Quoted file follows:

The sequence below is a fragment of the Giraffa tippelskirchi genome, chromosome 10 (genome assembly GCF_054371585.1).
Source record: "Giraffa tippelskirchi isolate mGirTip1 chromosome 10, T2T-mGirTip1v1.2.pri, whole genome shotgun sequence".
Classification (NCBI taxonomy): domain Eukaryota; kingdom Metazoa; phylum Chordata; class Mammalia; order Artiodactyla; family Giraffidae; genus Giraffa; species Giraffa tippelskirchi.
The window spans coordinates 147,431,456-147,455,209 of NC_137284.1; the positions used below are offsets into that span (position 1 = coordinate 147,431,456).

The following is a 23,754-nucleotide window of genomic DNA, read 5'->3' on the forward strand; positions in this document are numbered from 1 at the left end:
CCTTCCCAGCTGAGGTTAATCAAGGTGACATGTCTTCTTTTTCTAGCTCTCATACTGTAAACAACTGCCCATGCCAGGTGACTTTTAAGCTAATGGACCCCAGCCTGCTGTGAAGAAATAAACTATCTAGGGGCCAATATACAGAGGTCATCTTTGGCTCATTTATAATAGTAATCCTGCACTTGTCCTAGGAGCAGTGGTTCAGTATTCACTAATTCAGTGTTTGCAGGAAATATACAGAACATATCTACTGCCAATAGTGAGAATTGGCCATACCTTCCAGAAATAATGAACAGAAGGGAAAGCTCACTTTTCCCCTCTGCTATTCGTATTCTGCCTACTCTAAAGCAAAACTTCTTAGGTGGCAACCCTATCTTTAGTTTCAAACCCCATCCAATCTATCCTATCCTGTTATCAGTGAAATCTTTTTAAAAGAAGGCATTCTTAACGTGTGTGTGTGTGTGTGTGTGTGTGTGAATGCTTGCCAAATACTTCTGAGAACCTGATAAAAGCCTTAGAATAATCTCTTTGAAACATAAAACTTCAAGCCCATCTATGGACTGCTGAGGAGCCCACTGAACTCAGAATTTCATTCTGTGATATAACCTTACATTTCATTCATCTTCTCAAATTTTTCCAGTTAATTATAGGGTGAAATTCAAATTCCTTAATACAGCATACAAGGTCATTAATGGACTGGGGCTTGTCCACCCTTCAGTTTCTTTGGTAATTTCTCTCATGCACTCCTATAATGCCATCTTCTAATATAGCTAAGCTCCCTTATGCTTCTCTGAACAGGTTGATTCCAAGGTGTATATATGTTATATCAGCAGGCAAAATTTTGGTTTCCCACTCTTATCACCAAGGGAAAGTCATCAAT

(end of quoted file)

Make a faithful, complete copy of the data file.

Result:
The sequence below is a fragment of the Giraffa tippelskirchi genome, chromosome 10 (genome assembly GCF_054371585.1).
Source record: "Giraffa tippelskirchi isolate mGirTip1 chromosome 10, T2T-mGirTip1v1.2.pri, whole genome shotgun sequence".
Classification (NCBI taxonomy): domain Eukaryota; kingdom Metazoa; phylum Chordata; class Mammalia; order Artiodactyla; family Giraffidae; genus Giraffa; species Giraffa tippelskirchi.
The window spans coordinates 147,431,456-147,455,209 of NC_137284.1; the positions used below are offsets into that span (position 1 = coordinate 147,431,456).

The following is a 23,754-nucleotide window of genomic DNA, read 5'->3' on the forward strand; positions in this document are numbered from 1 at the left end:
CCTTCCCAGCTGAGGTTAATCAAGGTGACATGTCTTCTTTTTCTAGCTCTCATACTGTAAACAACTGCCCATGCCAGGTGACTTTTAAGCTAATGGACCCCAGCCTGCTGTGAAGAAATAAACTATCTAGGGGCCAATATACAGAGGTCATCTTTGGCTCATTTATAATAGTAATCCTGCACTTGTCCTAGGAGCAGTGGTTCAGTATTCACTAATTCAGTGTTTGCAGGAAATATACAGAACATATCTACTGCCAATAGTGAGAATTGGCCATACCTTCCAGAAATAATGAACAGAAGGGAAAGCTCACTTTTCCCCTCTGCTATTCGTATTCTGCCTACTCTAAAGCAAAACTTCTTAGGTGGCAACCCTATCTTTAGTTTCAAACCCCATCCAATCTATCCTATCCTGTTATCAGTGAAATCTTTTTAAAAGAAGGCATTCTTAACGTGTGTGTGTGTGTGTGTGTGTGTGTGAATGCTTGCCAAATACTTCTGAGAACCTGATAAAAGCCTTAGAATAATCTCTTTGAAACATAAAACTTCAAGCCCATCTATGGACTGCTGAGGAGCCCACTGAACTCAGAATTTCATTCTGTGATATAACCTTACATTTCATTCATCTTCTCAAATTTTTCCAGTTAATTATAGGGTGAAATTCAAATTCCTTAATACAGCATACAAGGTCATTAATGGACTGGGGCTTGTCCACCCTTCAGTTTCTTTGGTAATTTCTCTCATGCACTCCTATAATGCCATCTTCTAATATAGCTAAGCTCCCTTATGCTTCTCTGAACAGGTTGATTCCAAGGTGTATATATGTTATATCAGCAGGCAAAATTTTGGTTTCCCACTCTTATCACCAAGGGAAAGTCATCAAT